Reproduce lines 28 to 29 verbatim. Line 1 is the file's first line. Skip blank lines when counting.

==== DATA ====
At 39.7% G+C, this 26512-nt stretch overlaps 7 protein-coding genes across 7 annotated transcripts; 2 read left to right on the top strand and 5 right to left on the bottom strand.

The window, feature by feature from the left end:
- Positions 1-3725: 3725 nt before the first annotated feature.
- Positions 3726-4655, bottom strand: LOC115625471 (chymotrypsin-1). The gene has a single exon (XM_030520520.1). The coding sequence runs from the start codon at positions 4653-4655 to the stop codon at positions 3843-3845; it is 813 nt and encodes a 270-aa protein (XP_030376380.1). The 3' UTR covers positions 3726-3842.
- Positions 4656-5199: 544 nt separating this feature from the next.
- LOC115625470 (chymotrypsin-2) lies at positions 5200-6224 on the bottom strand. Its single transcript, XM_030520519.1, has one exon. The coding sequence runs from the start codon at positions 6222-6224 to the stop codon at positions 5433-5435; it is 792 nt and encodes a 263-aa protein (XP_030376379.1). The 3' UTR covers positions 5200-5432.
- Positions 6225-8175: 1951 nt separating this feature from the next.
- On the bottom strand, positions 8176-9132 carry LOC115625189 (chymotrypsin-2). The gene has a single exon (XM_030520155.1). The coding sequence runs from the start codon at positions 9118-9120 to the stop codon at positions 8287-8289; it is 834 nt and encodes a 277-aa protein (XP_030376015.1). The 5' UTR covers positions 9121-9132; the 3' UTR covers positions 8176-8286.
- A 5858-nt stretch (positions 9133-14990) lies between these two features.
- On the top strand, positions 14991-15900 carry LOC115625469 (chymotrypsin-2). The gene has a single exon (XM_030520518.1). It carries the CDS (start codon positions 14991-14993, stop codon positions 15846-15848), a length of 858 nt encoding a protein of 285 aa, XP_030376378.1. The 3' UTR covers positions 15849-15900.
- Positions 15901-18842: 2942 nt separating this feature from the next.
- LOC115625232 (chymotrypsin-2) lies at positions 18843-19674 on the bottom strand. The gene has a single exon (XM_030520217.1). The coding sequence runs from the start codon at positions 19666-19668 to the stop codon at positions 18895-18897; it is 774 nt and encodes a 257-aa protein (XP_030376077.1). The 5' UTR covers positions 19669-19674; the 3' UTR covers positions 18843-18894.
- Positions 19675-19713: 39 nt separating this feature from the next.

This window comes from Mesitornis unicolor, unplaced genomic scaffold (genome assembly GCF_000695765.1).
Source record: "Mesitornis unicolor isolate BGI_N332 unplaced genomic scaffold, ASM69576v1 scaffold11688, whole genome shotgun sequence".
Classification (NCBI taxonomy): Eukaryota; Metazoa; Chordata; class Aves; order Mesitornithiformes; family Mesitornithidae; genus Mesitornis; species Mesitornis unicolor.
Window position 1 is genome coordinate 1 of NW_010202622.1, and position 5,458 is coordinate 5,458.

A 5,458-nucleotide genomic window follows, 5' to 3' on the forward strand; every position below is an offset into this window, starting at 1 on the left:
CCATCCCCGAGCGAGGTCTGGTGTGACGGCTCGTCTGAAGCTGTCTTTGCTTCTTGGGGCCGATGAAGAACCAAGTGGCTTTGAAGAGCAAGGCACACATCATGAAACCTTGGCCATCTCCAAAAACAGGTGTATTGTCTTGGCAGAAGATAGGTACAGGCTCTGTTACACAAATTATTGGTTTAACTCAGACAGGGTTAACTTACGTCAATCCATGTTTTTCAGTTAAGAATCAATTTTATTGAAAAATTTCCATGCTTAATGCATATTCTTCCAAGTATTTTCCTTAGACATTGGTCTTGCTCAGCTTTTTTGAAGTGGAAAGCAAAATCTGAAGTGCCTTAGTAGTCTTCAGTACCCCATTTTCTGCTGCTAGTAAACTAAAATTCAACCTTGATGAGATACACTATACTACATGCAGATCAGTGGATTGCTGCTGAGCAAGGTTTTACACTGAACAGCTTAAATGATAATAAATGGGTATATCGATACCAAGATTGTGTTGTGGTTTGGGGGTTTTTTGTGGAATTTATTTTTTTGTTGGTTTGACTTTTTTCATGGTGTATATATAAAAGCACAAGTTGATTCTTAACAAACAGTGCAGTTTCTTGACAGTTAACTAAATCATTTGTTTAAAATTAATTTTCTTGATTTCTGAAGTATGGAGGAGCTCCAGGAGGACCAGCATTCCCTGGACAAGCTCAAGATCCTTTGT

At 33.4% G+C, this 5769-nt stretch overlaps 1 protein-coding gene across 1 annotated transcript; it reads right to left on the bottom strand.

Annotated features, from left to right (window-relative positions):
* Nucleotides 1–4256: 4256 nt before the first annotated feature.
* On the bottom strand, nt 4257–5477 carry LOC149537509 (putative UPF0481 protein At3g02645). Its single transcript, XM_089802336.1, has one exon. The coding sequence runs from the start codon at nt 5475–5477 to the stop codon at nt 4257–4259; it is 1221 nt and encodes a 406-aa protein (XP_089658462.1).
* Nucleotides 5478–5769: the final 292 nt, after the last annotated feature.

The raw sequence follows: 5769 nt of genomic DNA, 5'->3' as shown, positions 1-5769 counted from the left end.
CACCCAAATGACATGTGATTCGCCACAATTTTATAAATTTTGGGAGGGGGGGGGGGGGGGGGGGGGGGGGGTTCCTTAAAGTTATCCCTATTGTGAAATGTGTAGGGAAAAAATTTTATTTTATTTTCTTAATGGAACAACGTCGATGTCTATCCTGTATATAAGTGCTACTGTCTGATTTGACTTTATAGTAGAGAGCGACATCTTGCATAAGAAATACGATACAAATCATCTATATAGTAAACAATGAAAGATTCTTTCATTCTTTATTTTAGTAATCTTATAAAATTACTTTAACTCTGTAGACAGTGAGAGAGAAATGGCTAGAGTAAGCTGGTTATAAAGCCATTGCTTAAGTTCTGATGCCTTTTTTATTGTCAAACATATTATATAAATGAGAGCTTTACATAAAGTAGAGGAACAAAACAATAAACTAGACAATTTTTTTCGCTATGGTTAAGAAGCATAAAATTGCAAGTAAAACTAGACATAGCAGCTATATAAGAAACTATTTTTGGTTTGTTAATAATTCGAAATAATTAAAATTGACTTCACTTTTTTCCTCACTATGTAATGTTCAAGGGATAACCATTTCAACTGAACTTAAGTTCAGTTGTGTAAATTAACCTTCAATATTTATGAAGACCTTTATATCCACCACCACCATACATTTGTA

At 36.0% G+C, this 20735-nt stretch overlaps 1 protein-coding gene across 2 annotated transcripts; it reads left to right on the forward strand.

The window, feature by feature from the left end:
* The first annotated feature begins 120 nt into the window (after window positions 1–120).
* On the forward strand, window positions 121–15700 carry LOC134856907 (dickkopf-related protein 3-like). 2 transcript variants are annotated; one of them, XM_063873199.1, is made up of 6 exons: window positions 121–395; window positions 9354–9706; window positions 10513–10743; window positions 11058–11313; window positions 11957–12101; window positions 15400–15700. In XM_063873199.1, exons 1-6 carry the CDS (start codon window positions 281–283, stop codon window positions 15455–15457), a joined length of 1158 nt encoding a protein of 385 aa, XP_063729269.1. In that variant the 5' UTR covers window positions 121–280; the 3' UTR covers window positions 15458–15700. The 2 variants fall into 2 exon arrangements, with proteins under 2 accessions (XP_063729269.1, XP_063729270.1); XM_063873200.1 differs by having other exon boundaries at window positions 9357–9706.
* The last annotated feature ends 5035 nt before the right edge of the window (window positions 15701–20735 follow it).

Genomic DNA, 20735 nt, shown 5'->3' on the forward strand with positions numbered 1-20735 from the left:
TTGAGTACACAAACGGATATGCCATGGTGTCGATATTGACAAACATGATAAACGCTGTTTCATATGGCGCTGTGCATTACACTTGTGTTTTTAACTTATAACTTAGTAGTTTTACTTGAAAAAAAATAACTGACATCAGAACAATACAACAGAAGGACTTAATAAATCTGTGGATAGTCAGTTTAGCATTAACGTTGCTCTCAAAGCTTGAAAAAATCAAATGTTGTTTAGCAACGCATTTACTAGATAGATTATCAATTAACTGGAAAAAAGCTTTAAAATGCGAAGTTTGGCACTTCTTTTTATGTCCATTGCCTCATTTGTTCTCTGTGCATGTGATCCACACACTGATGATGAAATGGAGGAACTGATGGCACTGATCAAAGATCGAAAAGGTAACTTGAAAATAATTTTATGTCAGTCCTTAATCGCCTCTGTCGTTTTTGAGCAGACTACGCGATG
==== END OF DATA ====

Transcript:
The window, feature by feature from the left end:
* The first annotated feature begins 120 nt into the window (after window positions 1–120).